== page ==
Flyers

Sean Couturier excited to play for Team North America at World Cup after summer rehabbing

Sean Couturier excited to play for Team North America at World Cup after summer rehabbing

VOORHEES, N.J. — The last time Sean Couturier played a meaningful game, he got drilled into the side boards by Washington’s Alex Ovechkin.
 
Couturier suffered an AC sprain in his left shoulder during the second period of Game 1 against the Capitals and missed the remainder of the playoffs.
 
“Most of the summer was a lot of rehab, trying to strengthen that shoulder,” the Flyers' center, who is practicing at Skate Zone, said Monday. “Now I feel good. I’m not gonna lie, it took me longer than I thought.”
 
The 23-year-old reported early. He’ll travel to Montreal on Sept. 4 for Team North America’s training camp and the upcoming World Cup of Hockey Tournament next month.
 
“I’m trying to skate as much as I can to get back in the rhythm,” Couturier said. “I think it’s going to be tough to get in the rhythm right away. We’re not used to playing that high-level hockey in September, but every guy on every team is going to be like that.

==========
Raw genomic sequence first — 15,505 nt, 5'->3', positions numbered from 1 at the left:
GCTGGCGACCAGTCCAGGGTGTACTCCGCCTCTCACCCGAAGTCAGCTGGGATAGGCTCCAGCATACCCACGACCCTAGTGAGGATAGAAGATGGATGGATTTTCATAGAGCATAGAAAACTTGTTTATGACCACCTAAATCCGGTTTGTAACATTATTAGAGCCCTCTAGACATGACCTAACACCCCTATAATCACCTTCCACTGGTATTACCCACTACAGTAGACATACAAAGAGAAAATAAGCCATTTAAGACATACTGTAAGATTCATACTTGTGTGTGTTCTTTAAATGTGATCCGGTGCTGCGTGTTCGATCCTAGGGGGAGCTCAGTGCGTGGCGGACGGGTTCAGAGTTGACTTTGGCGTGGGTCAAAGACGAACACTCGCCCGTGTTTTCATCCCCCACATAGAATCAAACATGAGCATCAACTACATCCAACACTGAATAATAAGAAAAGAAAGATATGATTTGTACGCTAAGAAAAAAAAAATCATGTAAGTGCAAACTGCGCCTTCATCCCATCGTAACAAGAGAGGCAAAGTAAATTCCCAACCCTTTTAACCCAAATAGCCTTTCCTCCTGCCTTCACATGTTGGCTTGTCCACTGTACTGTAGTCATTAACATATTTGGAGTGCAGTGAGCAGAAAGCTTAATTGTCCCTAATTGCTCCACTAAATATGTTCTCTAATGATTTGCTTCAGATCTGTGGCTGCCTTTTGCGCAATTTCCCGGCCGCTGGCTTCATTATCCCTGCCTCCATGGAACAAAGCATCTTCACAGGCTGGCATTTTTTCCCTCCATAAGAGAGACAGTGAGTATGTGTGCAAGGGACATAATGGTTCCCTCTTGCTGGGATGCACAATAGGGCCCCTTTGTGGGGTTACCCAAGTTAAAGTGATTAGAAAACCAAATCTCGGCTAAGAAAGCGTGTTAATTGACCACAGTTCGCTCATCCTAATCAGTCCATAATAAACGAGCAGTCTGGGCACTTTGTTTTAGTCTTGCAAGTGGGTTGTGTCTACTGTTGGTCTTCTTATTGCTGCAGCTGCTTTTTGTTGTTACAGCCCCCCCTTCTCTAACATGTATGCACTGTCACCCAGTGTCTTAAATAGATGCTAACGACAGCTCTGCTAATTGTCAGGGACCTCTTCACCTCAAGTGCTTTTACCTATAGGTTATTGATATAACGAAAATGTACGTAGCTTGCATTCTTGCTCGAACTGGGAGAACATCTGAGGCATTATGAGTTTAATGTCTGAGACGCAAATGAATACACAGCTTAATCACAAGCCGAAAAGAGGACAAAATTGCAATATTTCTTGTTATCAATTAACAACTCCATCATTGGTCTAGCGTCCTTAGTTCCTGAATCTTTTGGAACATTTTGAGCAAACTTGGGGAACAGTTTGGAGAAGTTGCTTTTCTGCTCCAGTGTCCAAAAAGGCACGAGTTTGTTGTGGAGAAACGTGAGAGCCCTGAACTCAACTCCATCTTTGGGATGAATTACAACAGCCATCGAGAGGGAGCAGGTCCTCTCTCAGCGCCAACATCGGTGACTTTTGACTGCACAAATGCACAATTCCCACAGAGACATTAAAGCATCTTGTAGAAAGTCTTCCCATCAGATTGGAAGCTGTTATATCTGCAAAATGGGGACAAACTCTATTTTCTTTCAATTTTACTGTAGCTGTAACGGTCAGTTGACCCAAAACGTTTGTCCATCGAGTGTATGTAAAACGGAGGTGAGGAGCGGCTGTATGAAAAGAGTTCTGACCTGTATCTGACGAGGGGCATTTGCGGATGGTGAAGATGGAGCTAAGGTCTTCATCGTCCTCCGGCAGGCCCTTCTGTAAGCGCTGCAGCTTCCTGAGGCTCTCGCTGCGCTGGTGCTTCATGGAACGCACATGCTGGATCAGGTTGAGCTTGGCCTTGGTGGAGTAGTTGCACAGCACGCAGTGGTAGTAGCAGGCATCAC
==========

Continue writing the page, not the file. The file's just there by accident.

“Once we get out there, the level is going to be pretty high right off the bat. I think it can help me personally be ready for the season and step right into game action.”

Eight Flyers will participate in the eight-team competition. The others: Pierre-Edouard Bellemare, Claude Giroux, Shayne Gostisbehere, Mark Streit, Radko Gudas, Jakub Voracek and Michal Neuvirth.
 
Team North America is comprised of age 23-and-under players.
 
“I don’t really listen too much to the hype and stuff in the summer, but we can definitely surprise some people,” Couturier predicted. “I don’t think there’s much attention for our team. Really no one knows what we’re gonna look like.
 
“We’re gonna try and surprise the world, basically, and try to win the tournament. We’re not going there as tourists. We feel we have a good group and a lot of skill and speed and we’ll surprise some teams for sure.”
 
Couturier is a perfect North American because he has dual citizenship — U.S. and Canada. Though born in Phoenix, he spent nearly his entire childhood in Canada.